One of the Hogarth mother’s shared an article with me today. It’s about Camp Jabberwocky on Martha’s Vineyard, a summer camp that plays host to folks with physical and intellectual disabilities. It was founded in 1953 by Helen Lamb, whose great grandchildren I proudly number among my students.
What Mrs. Lamb did is nothing short of amazing, and holds great personal meaning for me. My mother’s older sister Grace was profoundly intellectually disabled and spent 82 of her 89 years as a resident of the Fernald School in Waltham. Grace was born at a time when people with intellectual disabilities were routinely placed in facilities we wouldn’t house a dog in today. My grandmother managed to keep Grace at home until she was six-years old.
Grace entered Fernald in 1927, shortly before my mother was born the seventh of the eleven children my grandmother would have. By the time my mother was seven, her father was dead. There were four more siblings in the crowded little house, including a younger brother with a brain tumor who would die on his sixth birthday. The Great Depression was raging, and any hope (if there ever was any) that Grace would rejoin the family was gone.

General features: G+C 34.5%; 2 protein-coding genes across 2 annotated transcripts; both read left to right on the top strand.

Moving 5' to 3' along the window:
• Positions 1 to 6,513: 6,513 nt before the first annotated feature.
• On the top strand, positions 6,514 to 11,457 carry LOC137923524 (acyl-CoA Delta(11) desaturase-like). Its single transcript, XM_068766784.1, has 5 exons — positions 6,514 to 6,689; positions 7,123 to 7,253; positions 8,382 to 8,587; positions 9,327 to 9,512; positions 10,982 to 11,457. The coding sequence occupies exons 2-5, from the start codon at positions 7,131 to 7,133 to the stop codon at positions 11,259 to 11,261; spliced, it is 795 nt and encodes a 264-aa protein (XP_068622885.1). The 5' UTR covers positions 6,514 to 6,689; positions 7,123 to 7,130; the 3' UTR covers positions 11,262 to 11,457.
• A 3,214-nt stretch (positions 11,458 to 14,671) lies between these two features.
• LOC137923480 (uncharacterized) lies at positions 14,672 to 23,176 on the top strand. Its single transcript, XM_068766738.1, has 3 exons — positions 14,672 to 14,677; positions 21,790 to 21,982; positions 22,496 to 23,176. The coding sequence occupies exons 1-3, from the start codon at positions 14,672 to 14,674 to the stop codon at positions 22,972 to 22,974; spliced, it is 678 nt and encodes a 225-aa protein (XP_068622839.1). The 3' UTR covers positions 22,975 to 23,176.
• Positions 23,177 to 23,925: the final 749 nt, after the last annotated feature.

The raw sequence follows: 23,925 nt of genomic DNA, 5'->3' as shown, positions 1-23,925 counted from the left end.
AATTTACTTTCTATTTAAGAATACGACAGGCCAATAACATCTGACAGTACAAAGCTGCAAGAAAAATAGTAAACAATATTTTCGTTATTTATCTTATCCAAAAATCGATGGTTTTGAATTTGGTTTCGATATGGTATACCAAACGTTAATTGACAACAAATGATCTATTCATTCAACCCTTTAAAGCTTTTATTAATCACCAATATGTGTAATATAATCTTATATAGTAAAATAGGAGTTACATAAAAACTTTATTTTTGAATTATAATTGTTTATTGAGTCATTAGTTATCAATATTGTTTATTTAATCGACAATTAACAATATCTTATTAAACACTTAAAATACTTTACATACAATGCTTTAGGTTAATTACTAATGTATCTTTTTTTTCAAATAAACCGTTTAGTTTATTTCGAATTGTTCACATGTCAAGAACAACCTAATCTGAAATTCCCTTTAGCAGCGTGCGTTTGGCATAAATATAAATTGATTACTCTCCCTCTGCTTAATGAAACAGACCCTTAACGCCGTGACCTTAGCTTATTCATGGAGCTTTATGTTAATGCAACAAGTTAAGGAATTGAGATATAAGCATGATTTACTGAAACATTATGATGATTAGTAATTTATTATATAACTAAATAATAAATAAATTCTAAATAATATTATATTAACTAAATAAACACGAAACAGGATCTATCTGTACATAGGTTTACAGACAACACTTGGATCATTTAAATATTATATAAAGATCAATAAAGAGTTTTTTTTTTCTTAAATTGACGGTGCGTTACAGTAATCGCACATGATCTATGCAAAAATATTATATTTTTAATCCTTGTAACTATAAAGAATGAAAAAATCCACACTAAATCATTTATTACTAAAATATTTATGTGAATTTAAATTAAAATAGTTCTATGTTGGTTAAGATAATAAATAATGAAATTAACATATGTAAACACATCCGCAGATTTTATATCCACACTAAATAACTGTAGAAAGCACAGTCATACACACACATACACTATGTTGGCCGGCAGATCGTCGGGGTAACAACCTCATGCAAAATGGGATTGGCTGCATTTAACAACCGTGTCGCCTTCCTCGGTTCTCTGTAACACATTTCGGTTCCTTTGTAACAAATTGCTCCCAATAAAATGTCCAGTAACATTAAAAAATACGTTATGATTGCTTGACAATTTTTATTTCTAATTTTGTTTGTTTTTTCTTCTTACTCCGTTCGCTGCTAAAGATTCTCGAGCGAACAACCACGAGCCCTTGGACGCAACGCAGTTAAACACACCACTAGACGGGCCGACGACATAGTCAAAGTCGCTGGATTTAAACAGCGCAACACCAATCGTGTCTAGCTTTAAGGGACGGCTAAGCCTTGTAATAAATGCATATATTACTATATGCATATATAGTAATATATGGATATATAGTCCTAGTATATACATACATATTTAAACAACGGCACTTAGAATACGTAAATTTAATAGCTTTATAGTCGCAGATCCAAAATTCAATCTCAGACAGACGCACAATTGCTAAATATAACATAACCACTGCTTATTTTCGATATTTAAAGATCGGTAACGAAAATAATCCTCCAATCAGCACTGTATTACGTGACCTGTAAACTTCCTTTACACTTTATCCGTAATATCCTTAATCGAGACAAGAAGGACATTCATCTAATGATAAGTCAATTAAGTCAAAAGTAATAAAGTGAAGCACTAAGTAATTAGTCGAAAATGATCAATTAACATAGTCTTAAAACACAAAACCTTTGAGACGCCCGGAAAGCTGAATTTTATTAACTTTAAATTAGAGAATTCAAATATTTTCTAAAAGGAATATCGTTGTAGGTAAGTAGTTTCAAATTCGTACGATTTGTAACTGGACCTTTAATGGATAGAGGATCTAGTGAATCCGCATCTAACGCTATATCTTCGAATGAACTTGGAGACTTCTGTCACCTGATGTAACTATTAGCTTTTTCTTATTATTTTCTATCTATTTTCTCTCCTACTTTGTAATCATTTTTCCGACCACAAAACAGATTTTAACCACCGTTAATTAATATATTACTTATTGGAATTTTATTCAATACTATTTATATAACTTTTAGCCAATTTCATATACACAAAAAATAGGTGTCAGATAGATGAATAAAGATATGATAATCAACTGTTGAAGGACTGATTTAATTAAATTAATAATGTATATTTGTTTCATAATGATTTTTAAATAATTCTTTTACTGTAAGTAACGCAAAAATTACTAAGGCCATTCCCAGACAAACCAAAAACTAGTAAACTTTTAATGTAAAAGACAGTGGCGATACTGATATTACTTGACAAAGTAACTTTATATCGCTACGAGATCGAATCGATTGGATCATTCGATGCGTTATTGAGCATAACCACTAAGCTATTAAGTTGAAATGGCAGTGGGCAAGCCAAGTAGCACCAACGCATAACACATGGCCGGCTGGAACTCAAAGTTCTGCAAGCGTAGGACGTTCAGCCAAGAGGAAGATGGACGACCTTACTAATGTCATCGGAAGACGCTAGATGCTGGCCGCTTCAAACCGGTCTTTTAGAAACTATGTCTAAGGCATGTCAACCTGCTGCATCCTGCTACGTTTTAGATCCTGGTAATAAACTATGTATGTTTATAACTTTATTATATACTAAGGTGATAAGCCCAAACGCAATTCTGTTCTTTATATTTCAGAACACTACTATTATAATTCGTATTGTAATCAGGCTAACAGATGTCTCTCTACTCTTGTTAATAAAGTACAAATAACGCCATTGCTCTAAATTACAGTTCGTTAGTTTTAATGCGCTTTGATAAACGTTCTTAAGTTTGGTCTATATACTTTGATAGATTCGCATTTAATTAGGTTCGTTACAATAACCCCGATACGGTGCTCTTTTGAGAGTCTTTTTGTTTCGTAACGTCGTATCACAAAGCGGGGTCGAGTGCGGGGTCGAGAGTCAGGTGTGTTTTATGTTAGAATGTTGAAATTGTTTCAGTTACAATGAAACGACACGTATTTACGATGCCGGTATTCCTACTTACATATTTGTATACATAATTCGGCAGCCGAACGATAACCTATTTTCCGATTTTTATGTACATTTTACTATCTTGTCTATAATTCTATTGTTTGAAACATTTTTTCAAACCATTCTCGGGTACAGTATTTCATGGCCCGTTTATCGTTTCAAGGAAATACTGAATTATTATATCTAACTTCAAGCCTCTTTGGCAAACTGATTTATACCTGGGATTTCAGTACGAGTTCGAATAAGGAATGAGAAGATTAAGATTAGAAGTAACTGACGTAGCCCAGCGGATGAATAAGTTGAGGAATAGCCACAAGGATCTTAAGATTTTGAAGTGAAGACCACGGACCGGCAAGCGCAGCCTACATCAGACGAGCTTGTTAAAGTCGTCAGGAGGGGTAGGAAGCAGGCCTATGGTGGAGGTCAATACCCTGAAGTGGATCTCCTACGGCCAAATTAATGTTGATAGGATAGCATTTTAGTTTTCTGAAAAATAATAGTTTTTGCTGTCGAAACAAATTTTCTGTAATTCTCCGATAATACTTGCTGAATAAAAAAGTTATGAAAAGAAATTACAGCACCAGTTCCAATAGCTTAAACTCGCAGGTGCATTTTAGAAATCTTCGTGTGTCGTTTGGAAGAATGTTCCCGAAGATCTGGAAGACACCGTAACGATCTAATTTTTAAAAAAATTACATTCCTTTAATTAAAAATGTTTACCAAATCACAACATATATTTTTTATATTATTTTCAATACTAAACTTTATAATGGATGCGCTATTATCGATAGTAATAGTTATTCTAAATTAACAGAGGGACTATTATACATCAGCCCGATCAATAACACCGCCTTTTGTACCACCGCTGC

Grace remained at Fernald until her death a few years back. At that point, Fernald was a refuge for the few residents who still called it home. The staff did their best to help each find their joys in life. For Grace, it was music and the occasional dish of ice cream. She loved music and ice cream. I know she would have loved Camp Jabberwocky.
Thank you, Caitlin, for sharing that article with me today and bringing Grace to my mind. Thank you to your family for the joy they’ve brought so many over the years. And thank you, dear Readers, for letting me stray from my usual early childhood postings to remember that eternal child, my Aunt Grace. You can read more about Grace in an article I wrote about Eunice Kennedy Shriver for the Write Sisters in 2009.